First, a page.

The survey results — titled the “Report on the AAU Campus Climate Survey on Sexual Assault and Sexual Misconduct” — offer over 280 pages of findings following nearly one year of research. Its conclusions are mainly based upon a survey which was offered to students at the 27 participating universities.
Of the 20,547 Cornell students invited to participate, a total of 3,906 completed the survey for an overall response rate of 19 percent, according to the report. In April, Susan Murphy ’73 Ph.D. ’94, former vice president for student and academic services, said that in order to get an accurate picture of the campus climate, she would need about 40 to 50 percent of the student body to respond.
The survey asked students about several aspects of the campus climate related to sexual assault and sexual misconduct. Designed by the research firm Westat, the 20-minute survey consisted of demographic questions about race, orientation, class year and preferred gender followed by questions about student usage and knowledge of campus resources and experiences of sexual misconduct on campus.
Cornell’s rates of sexual harassment, intimate partner violence and stalking are largely consistent with the average rates across the 26 other institutions participating in the survey. Exactly one-half of Cornell survey respondents said they had experienced sexual harassment since enrolling at the University.
Sexual harassment rates are highest among female undergraduate students, with 67 percent reporting that they had been sexually harassed, and transgender, genderqueer or non-conforming students, with 69 percent reporting experiences of sexual harassment. Graduate and professional males reported the lowest rates of sexual harassment at 31 percent reporting sexual assault.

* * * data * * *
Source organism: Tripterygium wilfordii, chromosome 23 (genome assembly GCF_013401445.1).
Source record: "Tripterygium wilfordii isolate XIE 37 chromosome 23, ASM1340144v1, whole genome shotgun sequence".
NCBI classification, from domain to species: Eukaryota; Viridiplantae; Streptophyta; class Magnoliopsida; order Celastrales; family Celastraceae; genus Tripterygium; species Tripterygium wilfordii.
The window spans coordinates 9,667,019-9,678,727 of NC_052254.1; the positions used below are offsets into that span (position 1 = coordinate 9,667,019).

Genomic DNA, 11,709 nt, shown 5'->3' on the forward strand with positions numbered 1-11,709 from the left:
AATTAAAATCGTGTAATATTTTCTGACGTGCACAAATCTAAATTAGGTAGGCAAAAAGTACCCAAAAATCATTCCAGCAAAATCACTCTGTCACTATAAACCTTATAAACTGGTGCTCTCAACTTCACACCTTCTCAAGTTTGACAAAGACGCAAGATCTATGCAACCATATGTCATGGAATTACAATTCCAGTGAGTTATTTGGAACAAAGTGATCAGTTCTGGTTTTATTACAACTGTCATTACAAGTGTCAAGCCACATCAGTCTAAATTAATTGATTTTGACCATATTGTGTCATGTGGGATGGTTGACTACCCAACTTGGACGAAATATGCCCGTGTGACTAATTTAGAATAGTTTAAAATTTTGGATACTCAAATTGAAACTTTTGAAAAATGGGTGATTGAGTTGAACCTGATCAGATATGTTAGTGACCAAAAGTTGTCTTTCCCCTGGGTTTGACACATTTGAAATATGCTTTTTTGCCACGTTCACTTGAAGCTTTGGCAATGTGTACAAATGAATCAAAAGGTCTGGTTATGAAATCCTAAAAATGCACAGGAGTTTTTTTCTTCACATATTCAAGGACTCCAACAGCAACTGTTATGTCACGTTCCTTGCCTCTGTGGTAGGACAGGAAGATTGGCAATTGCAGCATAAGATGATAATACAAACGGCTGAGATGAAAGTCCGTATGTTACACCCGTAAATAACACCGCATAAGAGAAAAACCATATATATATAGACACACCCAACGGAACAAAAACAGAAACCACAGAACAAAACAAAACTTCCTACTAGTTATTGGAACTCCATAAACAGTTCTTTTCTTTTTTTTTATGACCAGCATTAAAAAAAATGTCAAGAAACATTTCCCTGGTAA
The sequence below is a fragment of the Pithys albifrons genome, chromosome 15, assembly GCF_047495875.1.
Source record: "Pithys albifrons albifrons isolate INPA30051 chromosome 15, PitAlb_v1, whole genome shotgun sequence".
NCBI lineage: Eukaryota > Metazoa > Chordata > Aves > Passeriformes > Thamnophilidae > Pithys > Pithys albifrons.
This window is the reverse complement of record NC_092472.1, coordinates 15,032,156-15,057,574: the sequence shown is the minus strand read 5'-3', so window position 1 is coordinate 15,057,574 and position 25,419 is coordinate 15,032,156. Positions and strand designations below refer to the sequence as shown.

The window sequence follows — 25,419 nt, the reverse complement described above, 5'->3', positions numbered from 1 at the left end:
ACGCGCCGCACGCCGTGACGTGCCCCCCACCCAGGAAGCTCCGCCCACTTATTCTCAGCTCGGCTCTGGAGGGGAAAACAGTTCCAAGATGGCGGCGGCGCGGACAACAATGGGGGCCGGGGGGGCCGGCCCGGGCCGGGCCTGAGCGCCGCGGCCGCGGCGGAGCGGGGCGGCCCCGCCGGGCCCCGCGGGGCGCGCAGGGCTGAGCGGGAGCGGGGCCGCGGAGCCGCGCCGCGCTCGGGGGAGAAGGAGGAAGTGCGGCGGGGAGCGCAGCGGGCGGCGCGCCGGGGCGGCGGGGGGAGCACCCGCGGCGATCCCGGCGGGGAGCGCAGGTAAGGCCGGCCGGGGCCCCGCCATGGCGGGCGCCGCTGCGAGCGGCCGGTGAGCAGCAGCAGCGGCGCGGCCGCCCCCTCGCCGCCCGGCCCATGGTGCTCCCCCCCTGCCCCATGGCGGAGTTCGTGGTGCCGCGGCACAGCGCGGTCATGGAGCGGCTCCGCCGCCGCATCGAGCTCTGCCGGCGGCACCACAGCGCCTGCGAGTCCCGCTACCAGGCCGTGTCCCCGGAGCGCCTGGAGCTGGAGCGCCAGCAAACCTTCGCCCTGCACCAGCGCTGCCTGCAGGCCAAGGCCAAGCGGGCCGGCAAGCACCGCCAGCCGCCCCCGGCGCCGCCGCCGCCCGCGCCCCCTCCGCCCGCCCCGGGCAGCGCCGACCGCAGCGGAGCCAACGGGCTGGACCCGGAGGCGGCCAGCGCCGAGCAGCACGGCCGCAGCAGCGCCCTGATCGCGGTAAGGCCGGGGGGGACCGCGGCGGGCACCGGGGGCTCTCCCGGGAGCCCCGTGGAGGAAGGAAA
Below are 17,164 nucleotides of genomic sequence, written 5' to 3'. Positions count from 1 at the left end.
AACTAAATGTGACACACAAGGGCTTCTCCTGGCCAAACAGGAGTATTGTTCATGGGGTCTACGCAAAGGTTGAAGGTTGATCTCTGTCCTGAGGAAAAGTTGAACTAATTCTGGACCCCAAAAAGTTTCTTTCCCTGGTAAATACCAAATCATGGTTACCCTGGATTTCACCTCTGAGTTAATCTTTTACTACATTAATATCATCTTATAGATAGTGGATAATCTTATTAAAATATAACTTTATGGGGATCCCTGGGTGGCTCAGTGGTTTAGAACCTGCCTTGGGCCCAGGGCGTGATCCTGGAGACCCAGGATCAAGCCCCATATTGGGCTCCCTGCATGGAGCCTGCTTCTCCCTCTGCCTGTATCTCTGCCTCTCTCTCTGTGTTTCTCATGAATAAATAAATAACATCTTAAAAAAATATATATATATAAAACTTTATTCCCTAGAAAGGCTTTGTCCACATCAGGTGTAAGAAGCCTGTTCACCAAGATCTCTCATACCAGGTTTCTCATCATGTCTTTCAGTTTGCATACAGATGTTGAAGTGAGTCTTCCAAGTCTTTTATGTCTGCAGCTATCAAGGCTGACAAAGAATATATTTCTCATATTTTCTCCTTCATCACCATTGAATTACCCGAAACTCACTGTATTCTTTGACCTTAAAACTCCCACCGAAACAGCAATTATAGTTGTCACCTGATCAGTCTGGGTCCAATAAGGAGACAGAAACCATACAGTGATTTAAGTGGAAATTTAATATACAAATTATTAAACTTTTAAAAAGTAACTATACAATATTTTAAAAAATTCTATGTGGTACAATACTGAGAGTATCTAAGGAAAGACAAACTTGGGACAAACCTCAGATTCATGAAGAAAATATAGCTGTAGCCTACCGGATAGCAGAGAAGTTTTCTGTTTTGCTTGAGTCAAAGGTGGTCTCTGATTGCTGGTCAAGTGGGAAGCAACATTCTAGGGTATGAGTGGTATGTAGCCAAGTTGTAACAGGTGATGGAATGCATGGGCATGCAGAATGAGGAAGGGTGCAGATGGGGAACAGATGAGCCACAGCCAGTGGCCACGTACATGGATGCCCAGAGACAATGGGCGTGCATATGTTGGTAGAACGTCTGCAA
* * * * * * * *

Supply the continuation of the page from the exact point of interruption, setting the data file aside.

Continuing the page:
Nationally, the survey revealed that 23 percent of undergraduate women and five percent of undergraduate men reported experiences of sexual contact that ranged from kissing or groping to penetration due to force or incapacitation. At Cornell, 22.6 percent of undergraduate females said they had experienced non-consensual sexual contact since they began attending with 13.5 percent reporting experiences of non-consensual sexual contact during the 2014 to 2015 academic year.
Only six percent of undergraduate males reported experiences of non-consensual sexual contact and 3.4 percent of undergraduate males reported that they experienced non-consensual sexual contact during the academic year of the survey.
Sixty-four percent of Cornell students who responded to the survey think that it is “very” or “extremely” likely that campus officials would seriously handle a report of sexual assault or sexual misconduct, according to the report. However, female students and students who identify as transgender, genderqueer or non-conforming “reported less optimistic views of campus responses to reports of sexual assault or misconduct.”
Additionally, 20 percent of respondents claimed to have witnessed someone acting in a sexually violent or harassing manner, according to the report. Of those who had encountered this situation, only 44 percent “intervened in some way.” Half of Cornell’s respondents said they observed a drunken person moving toward a sexual encounter, but of those respondents 79 percent reported that they didn’t intervene.
The report also found that 48 percent of Cornell survey respondents think that sexual assault or sexual misconduct is not problematic on campus. Seventeen percent of respondents think it is “very” or “extremely” problematic, and an additional 35 percent think it is “somewhat” of an issue.
Fewer than five percent of respondents said it is “very” or “extremely” likely that they will experience sexual assault or misconduct on or off campus, according to the report.
In an email sent to the entire Cornell community, President Elizabeth Garrett outlined her dedication to “creating a safer, more caring campus culture in which bias, harassment and violence have no place.”
“[These] results also underscore there is still more work to be done to educate and to help protect our students,” Garrett said. “Even one instance of sexual assault on our campus is one too many.”